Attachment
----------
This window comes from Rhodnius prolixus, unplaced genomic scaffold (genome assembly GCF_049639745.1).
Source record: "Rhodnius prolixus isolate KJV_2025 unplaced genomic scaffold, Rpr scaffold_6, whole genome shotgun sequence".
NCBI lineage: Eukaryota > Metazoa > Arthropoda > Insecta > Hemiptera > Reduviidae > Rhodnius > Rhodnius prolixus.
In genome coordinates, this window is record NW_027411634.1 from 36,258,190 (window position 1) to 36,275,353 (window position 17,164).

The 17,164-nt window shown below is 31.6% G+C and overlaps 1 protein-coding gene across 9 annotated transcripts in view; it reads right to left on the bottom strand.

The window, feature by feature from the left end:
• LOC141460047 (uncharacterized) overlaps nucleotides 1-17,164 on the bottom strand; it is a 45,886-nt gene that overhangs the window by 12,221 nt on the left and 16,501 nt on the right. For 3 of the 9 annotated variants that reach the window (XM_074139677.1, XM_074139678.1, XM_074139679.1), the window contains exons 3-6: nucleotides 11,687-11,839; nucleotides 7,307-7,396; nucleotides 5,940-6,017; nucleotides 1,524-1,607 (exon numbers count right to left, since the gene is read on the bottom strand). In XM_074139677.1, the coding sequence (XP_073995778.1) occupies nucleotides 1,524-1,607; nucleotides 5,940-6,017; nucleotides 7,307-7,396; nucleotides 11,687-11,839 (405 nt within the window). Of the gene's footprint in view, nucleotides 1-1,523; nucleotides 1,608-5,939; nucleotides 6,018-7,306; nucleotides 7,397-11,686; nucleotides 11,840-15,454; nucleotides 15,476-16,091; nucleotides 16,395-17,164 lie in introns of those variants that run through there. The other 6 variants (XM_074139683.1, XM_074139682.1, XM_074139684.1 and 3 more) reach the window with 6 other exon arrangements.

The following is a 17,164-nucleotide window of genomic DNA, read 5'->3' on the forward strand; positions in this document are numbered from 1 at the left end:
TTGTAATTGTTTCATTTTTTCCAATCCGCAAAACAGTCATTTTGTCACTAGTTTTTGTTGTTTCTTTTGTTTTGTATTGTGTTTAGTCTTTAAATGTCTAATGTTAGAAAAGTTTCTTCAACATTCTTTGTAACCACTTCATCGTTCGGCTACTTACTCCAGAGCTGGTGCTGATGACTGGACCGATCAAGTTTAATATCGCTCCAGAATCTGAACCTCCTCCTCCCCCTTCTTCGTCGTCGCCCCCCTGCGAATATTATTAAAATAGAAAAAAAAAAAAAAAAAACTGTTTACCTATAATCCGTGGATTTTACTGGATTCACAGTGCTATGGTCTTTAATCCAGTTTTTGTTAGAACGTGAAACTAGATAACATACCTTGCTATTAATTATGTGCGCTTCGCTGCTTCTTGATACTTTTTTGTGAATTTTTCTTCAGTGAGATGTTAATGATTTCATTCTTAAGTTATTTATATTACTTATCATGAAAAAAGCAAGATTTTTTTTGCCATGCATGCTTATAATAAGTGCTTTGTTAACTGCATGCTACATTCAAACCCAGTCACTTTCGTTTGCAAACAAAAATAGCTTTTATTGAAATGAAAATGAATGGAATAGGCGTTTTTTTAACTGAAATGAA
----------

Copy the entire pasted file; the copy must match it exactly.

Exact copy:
This window comes from Rhodnius prolixus, unplaced genomic scaffold (genome assembly GCF_049639745.1).
Source record: "Rhodnius prolixus isolate KJV_2025 unplaced genomic scaffold, Rpr scaffold_6, whole genome shotgun sequence".
NCBI lineage: Eukaryota > Metazoa > Arthropoda > Insecta > Hemiptera > Reduviidae > Rhodnius > Rhodnius prolixus.
In genome coordinates, this window is record NW_027411634.1 from 36,258,190 (window position 1) to 36,275,353 (window position 17,164).

The 17,164-nt window shown below is 31.6% G+C and overlaps 1 protein-coding gene across 9 annotated transcripts in view; it reads right to left on the bottom strand.

The window, feature by feature from the left end:
• LOC141460047 (uncharacterized) overlaps nucleotides 1-17,164 on the bottom strand; it is a 45,886-nt gene that overhangs the window by 12,221 nt on the left and 16,501 nt on the right. For 3 of the 9 annotated variants that reach the window (XM_074139677.1, XM_074139678.1, XM_074139679.1), the window contains exons 3-6: nucleotides 11,687-11,839; nucleotides 7,307-7,396; nucleotides 5,940-6,017; nucleotides 1,524-1,607 (exon numbers count right to left, since the gene is read on the bottom strand). In XM_074139677.1, the coding sequence (XP_073995778.1) occupies nucleotides 1,524-1,607; nucleotides 5,940-6,017; nucleotides 7,307-7,396; nucleotides 11,687-11,839 (405 nt within the window). Of the gene's footprint in view, nucleotides 1-1,523; nucleotides 1,608-5,939; nucleotides 6,018-7,306; nucleotides 7,397-11,686; nucleotides 11,840-15,454; nucleotides 15,476-16,091; nucleotides 16,395-17,164 lie in introns of those variants that run through there. The other 6 variants (XM_074139683.1, XM_074139682.1, XM_074139684.1 and 3 more) reach the window with 6 other exon arrangements.

The following is a 17,164-nucleotide window of genomic DNA, read 5'->3' on the forward strand; positions in this document are numbered from 1 at the left end:
TTGTAATTGTTTCATTTTTTCCAATCCGCAAAACAGTCATTTTGTCACTAGTTTTTGTTGTTTCTTTTGTTTTGTATTGTGTTTAGTCTTTAAATGTCTAATGTTAGAAAAGTTTCTTCAACATTCTTTGTAACCACTTCATCGTTCGGCTACTTACTCCAGAGCTGGTGCTGATGACTGGACCGATCAAGTTTAATATCGCTCCAGAATCTGAACCTCCTCCTCCCCCTTCTTCGTCGTCGCCCCCCTGCGAATATTATTAAAATAGAAAAAAAAAAAAAAAAAACTGTTTACCTATAATCCGTGGATTTTACTGGATTCACAGTGCTATGGTCTTTAATCCAGTTTTTGTTAGAACGTGAAACTAGATAACATACCTTGCTATTAATTATGTGCGCTTCGCTGCTTCTTGATACTTTTTTGTGAATTTTTCTTCAGTGAGATGTTAATGATTTCATTCTTAAGTTATTTATATTACTTATCATGAAAAAAGCAAGATTTTTTTTGCCATGCATGCTTATAATAAGTGCTTTGTTAACTGCATGCTACATTCAAACCCAGTCACTTTCGTTTGCAAACAAAAATAGCTTTTATTGAAATGAAAATGAATGGAATAGGCGTTTTTTTAACTGAAATGAA